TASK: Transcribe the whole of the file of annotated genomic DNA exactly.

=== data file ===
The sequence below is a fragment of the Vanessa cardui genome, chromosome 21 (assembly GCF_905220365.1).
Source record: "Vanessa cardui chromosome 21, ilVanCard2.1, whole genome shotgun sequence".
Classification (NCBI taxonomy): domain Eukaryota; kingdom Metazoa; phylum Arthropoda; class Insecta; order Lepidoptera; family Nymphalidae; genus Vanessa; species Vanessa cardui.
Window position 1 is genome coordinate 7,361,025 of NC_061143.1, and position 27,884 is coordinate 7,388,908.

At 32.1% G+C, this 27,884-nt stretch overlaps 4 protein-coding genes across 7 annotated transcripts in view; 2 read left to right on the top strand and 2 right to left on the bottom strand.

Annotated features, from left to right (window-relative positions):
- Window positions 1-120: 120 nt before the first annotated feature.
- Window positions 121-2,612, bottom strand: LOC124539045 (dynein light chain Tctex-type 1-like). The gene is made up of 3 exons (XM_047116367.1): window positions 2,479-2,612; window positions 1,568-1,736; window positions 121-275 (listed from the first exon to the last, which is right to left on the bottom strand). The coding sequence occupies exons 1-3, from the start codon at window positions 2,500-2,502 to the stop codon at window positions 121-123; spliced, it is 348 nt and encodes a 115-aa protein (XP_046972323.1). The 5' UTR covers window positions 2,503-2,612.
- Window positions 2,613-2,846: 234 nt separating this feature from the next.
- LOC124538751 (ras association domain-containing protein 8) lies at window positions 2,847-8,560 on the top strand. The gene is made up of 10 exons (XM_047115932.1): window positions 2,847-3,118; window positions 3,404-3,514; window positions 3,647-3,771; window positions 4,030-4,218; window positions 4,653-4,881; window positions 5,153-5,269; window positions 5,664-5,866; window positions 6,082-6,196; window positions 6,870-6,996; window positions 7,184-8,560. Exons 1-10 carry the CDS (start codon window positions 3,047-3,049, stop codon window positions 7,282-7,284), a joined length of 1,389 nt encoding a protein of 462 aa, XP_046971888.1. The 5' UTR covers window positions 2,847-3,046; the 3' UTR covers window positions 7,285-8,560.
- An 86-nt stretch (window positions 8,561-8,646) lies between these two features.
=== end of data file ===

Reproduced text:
The sequence below is a fragment of the Vanessa cardui genome, chromosome 21 (assembly GCF_905220365.1).
Source record: "Vanessa cardui chromosome 21, ilVanCard2.1, whole genome shotgun sequence".
Classification (NCBI taxonomy): domain Eukaryota; kingdom Metazoa; phylum Arthropoda; class Insecta; order Lepidoptera; family Nymphalidae; genus Vanessa; species Vanessa cardui.
Window position 1 is genome coordinate 7,361,025 of NC_061143.1, and position 27,884 is coordinate 7,388,908.

At 32.1% G+C, this 27,884-nt stretch overlaps 4 protein-coding genes across 7 annotated transcripts in view; 2 read left to right on the top strand and 2 right to left on the bottom strand.

Annotated features, from left to right (window-relative positions):
- Window positions 1-120: 120 nt before the first annotated feature.
- Window positions 121-2,612, bottom strand: LOC124539045 (dynein light chain Tctex-type 1-like). The gene is made up of 3 exons (XM_047116367.1): window positions 2,479-2,612; window positions 1,568-1,736; window positions 121-275 (listed from the first exon to the last, which is right to left on the bottom strand). The coding sequence occupies exons 1-3, from the start codon at window positions 2,500-2,502 to the stop codon at window positions 121-123; spliced, it is 348 nt and encodes a 115-aa protein (XP_046972323.1). The 5' UTR covers window positions 2,503-2,612.
- Window positions 2,613-2,846: 234 nt separating this feature from the next.
- LOC124538751 (ras association domain-containing protein 8) lies at window positions 2,847-8,560 on the top strand. The gene is made up of 10 exons (XM_047115932.1): window positions 2,847-3,118; window positions 3,404-3,514; window positions 3,647-3,771; window positions 4,030-4,218; window positions 4,653-4,881; window positions 5,153-5,269; window positions 5,664-5,866; window positions 6,082-6,196; window positions 6,870-6,996; window positions 7,184-8,560. Exons 1-10 carry the CDS (start codon window positions 3,047-3,049, stop codon window positions 7,282-7,284), a joined length of 1,389 nt encoding a protein of 462 aa, XP_046971888.1. The 5' UTR covers window positions 2,847-3,046; the 3' UTR covers window positions 7,285-8,560.
- An 86-nt stretch (window positions 8,561-8,646) lies between these two features.